Hear an Exclusive Track from Marvin Gaye's Newly Unearthed 1972 Album You're the Man
As far as the R&B world was concerned, Marvin Gaye was the man in 1972. The Motown powerhouse was riding high after his trailblazing album
topped the charts the year before, yielding hits like “Mercy Mercy Me (The Ecology),” “Inner City Blues (Make Me Wanna Holler”),” and the title track.
That spring and summer he holed up at studios in Los Angeles and Detroit to work on his follow-up. He teamed with compositional heavyweights like Willie Hutch, Freddie Perren, Fonce Mizell, Hal Davis, Pam Sawyer and Gloria Jones and the results yielded a formidable cache of songs, many among the most romantic he’d ever record.
An album, dubbed You’re the Man, was scheduled for release that year, but when the title song stalled on the Billboard Pop charts, Gaye’s enthusiasm for the project began to wane. The headstrong singer was also resentful of Motown switching their base of operations from their longtime home of Detroit to Los Angeles, and relations with label chief Barry Gordy began to grow tense — particularly as Gaye’s marriage to Gordy’s elder sister Anna began to deteriorate.
The album was shelved, and for 47 years it remained in the vault — until now.
In honor of what would have been Gaye’s 80th birthday on April 2, You're the Man is finally getting its long-awaited release on CD, streaming services and double-LP. While some of the tracks have been included on CD compilations over the years, this marks the first time that 15 of the songs have been made available on vinyl.
Three of the tracks from the album have been remixed by SaLaAM ReMi, the legendary producer who has worked with artists including Nas, the Fugees, and Amy Winehouse. PEOPLE is proud to premiere one of them, “Symphony” above.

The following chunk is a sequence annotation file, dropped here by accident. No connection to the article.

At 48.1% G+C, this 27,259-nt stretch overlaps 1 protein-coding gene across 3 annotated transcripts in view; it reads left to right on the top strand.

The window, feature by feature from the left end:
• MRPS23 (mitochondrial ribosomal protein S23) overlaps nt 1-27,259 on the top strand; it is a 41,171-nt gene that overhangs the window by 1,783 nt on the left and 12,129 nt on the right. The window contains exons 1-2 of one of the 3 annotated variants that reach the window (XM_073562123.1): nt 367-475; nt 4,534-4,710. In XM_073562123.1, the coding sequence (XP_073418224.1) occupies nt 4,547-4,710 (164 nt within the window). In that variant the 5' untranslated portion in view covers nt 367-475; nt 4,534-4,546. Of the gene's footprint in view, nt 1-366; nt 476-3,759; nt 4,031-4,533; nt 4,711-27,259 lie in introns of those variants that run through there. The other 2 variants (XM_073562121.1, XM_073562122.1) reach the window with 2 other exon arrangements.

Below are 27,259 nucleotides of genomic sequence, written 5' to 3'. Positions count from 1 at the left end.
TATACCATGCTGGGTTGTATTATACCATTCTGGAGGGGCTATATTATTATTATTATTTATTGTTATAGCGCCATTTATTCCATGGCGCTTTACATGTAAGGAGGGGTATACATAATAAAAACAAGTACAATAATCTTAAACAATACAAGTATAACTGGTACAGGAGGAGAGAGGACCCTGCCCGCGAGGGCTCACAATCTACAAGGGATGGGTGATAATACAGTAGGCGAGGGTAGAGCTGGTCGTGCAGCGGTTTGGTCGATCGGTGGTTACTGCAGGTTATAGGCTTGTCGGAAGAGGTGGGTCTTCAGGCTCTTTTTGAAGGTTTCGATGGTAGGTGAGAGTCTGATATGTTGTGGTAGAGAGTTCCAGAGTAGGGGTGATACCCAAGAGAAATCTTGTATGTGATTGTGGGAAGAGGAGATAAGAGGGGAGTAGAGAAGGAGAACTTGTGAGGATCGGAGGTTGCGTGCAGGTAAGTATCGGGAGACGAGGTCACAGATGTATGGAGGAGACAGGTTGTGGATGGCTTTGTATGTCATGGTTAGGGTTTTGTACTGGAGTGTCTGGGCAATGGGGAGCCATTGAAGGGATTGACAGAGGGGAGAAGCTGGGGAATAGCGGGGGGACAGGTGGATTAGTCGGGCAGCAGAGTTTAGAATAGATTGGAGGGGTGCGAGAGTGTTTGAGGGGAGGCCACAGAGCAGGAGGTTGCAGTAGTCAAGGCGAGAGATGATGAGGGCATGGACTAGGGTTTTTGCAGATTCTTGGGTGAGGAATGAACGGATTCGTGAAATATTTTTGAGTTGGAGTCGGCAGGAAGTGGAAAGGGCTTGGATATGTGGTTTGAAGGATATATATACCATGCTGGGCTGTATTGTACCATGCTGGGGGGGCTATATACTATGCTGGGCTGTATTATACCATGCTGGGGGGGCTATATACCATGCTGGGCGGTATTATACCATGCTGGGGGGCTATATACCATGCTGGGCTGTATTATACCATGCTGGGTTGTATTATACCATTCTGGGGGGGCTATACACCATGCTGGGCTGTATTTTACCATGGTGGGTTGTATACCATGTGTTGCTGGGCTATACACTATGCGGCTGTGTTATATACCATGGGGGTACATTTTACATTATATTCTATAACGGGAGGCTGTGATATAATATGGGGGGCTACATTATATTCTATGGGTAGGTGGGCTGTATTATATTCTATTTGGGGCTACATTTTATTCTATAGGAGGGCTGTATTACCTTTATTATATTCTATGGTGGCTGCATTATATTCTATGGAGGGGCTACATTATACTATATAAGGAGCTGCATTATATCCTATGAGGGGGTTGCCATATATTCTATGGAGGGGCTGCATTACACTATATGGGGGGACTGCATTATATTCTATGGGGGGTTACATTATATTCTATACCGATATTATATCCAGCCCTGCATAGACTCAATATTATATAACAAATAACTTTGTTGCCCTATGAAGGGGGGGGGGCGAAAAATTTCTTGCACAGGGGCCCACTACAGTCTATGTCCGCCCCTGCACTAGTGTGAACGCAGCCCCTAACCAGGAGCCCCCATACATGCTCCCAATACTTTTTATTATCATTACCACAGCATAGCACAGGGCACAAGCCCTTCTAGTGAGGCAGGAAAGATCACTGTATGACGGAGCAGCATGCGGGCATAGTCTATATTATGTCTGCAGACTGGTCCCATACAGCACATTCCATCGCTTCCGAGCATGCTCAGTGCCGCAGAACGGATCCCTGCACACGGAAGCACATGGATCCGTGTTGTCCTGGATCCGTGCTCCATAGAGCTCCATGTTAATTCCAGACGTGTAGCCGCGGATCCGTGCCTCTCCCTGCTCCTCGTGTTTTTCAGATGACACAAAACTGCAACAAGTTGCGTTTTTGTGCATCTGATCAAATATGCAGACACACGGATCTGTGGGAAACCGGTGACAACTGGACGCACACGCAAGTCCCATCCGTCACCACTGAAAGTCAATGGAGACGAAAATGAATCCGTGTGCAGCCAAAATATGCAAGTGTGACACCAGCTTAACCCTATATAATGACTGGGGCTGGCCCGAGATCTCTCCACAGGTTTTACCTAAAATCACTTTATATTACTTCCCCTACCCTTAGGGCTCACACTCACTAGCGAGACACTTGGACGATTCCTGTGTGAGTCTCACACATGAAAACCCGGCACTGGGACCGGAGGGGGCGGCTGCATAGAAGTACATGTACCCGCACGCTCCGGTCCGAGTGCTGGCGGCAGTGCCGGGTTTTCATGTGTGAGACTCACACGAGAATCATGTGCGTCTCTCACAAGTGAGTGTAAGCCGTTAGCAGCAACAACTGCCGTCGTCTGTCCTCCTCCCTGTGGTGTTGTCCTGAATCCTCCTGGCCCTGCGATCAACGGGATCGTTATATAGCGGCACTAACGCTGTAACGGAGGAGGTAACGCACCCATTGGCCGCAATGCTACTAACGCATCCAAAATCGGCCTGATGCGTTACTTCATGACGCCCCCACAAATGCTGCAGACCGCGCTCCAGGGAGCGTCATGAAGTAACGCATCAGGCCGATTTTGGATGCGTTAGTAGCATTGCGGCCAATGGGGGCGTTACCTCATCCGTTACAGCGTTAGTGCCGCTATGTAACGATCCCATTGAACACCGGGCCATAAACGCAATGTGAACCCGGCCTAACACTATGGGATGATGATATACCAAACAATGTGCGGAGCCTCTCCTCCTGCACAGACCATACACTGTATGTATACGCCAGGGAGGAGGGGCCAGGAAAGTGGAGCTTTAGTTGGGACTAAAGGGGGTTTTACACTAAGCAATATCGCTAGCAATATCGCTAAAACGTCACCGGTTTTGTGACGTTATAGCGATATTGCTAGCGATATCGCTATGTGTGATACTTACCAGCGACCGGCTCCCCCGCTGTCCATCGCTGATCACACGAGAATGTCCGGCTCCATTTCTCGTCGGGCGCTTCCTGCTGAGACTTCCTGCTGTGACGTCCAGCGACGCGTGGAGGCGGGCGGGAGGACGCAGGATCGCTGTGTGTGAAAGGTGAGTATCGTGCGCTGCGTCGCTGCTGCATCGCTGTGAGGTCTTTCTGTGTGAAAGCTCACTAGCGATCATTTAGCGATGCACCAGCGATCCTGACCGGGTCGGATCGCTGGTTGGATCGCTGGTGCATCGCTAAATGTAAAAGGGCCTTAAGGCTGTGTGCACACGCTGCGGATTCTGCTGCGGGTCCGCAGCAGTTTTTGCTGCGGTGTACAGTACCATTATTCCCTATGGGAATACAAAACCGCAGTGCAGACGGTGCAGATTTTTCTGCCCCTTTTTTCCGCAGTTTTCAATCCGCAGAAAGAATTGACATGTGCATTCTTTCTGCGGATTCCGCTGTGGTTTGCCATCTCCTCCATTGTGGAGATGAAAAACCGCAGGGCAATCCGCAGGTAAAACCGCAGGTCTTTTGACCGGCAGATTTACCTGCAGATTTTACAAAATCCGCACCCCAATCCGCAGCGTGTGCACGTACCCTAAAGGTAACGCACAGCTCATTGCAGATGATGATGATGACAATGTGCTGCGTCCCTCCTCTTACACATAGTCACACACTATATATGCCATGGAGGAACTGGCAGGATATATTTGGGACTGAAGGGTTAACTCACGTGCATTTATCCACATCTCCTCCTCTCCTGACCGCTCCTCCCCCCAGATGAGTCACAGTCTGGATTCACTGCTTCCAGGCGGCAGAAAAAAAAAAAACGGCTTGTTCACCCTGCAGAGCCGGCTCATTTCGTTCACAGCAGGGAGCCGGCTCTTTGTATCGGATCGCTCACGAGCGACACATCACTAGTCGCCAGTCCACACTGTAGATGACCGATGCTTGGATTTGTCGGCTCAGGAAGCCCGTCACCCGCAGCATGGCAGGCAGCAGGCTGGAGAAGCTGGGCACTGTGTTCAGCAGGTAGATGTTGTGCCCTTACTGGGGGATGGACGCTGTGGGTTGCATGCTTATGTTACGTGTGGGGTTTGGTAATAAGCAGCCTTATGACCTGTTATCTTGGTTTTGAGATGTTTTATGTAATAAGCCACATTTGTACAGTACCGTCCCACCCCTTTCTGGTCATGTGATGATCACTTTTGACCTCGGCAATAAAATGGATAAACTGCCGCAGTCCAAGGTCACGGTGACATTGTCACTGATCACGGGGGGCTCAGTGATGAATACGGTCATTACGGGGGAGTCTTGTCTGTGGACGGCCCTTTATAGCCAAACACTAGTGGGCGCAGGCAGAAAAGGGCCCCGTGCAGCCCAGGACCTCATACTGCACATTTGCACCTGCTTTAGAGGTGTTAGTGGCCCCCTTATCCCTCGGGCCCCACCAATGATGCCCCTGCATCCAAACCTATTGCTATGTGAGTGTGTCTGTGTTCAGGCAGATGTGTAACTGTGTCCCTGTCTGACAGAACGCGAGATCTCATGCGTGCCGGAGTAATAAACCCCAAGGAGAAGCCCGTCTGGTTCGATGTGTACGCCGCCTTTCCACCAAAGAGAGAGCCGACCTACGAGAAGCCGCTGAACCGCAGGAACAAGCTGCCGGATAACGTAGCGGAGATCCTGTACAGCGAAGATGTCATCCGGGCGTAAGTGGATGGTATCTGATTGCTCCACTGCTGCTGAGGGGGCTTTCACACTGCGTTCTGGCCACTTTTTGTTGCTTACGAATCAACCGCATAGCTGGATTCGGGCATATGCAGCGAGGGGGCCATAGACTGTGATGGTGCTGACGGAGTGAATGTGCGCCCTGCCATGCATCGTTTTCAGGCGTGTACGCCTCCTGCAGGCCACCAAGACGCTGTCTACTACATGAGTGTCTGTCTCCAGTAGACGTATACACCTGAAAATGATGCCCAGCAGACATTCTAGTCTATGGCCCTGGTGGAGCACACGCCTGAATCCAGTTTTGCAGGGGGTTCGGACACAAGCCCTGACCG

Another of ReMi’s remixes, “My Last Chance,” is available now for streaming in advance of the album’s release.
The physical copies of the album feature liner notes by biographer David Ritz, who interviewed Gaye extensively before his death in 1984. He draws from these revealing conversations to paint a vivid portrait of Gaye during the 1972 sessions as the artist struggled to escape the shadow cast by the staggering success of What’s Going On.
“Now I could do what I wanted,” Gaye told Ritz in an interview that first appeared in his book Divided Soul: The Life of Marvin Gaye. “For most people that would be a blessing. But for me the thought was heavy. They said I’d reached the top, and that scared me because Mother used to say, ‘First ripe, first rotten.’ When you’re at the top there’s nowhere to go but down. No, I needed to keep going up – raising my consciousness – or I’d fall back on my behind. When would the war stop? That’s what I wanted to know – the war inside my soul.”